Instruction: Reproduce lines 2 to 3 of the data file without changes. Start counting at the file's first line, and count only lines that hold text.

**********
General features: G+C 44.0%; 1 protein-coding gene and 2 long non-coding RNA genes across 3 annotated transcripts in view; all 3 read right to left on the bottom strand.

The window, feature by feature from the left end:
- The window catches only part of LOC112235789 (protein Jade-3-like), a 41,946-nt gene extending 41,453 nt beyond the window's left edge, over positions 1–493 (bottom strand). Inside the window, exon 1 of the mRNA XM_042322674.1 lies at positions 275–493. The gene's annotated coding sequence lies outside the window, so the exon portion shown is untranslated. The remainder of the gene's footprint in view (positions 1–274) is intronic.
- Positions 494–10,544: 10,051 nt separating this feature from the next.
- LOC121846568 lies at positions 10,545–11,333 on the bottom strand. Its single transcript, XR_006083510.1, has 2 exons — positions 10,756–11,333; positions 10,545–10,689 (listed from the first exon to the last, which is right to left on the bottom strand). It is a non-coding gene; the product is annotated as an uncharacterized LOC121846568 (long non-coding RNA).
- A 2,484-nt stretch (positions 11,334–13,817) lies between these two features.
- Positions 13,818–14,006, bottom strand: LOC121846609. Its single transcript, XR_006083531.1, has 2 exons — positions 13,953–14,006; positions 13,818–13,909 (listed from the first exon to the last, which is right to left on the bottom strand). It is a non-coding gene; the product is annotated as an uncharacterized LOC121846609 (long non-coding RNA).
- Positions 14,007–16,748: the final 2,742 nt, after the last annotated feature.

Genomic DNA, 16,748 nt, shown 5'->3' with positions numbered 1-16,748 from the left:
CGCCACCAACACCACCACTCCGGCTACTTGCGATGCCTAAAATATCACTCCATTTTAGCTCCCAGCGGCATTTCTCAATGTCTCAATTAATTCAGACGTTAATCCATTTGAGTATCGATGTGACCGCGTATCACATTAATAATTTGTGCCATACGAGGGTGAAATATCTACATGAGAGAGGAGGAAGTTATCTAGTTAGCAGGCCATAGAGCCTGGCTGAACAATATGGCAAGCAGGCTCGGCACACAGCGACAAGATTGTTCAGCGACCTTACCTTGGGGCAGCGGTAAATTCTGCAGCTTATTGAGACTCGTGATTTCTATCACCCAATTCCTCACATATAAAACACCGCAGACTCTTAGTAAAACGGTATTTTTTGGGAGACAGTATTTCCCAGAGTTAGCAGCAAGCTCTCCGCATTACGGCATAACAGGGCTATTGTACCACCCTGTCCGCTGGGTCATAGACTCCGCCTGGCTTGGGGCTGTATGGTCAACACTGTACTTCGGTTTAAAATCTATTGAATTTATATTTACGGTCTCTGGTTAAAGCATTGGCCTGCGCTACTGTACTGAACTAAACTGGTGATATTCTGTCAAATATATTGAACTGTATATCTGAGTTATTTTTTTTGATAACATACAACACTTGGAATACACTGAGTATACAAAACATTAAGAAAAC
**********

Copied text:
The window, feature by feature from the left end:
- The window catches only part of LOC112235789 (protein Jade-3-like), a 41,946-nt gene extending 41,453 nt beyond the window's left edge, over positions 1–493 (bottom strand). Inside the window, exon 1 of the mRNA XM_042322674.1 lies at positions 275–493. The gene's annotated coding sequence lies outside the window, so the exon portion shown is untranslated. The remainder of the gene's footprint in view (positions 1–274) is intronic.